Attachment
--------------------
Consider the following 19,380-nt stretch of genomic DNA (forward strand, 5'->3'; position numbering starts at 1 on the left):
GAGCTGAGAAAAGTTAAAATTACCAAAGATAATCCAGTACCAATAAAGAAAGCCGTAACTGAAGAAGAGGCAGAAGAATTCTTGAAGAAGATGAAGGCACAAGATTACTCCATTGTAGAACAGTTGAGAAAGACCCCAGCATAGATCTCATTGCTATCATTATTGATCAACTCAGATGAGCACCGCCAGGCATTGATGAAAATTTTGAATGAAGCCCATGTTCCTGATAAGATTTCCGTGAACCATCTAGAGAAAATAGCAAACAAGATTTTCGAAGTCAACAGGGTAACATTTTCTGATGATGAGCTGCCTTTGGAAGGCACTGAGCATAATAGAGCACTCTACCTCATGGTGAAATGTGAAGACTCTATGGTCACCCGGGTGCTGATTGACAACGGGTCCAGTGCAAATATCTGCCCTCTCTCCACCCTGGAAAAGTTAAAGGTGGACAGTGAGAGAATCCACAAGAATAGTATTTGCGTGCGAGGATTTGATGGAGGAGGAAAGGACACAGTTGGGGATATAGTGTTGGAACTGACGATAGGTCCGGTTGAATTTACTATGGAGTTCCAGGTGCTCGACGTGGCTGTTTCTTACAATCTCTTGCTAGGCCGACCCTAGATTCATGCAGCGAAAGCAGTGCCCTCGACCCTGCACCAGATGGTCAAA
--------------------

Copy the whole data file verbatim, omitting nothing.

Consider the following 19,380-nt stretch of genomic DNA (forward strand, 5'->3'; position numbering starts at 1 on the left):
GAGCTGAGAAAAGTTAAAATTACCAAAGATAATCCAGTACCAATAAAGAAAGCCGTAACTGAAGAAGAGGCAGAAGAATTCTTGAAGAAGATGAAGGCACAAGATTACTCCATTGTAGAACAGTTGAGAAAGACCCCAGCATAGATCTCATTGCTATCATTATTGATCAACTCAGATGAGCACCGCCAGGCATTGATGAAAATTTTGAATGAAGCCCATGTTCCTGATAAGATTTCCGTGAACCATCTAGAGAAAATAGCAAACAAGATTTTCGAAGTCAACAGGGTAACATTTTCTGATGATGAGCTGCCTTTGGAAGGCACTGAGCATAATAGAGCACTCTACCTCATGGTGAAATGTGAAGACTCTATGGTCACCCGGGTGCTGATTGACAACGGGTCCAGTGCAAATATCTGCCCTCTCTCCACCCTGGAAAAGTTAAAGGTGGACAGTGAGAGAATCCACAAGAATAGTATTTGCGTGCGAGGATTTGATGGAGGAGGAAAGGACACAGTTGGGGATATAGTGTTGGAACTGACGATAGGTCCGGTTGAATTTACTATGGAGTTCCAGGTGCTCGACGTGGCTGTTTCTTACAATCTCTTGCTAGGCCGACCCTAGATTCATGCAGCGAAAGCAGTGCCCTCGACCCTGCACCAGATGGTCAAA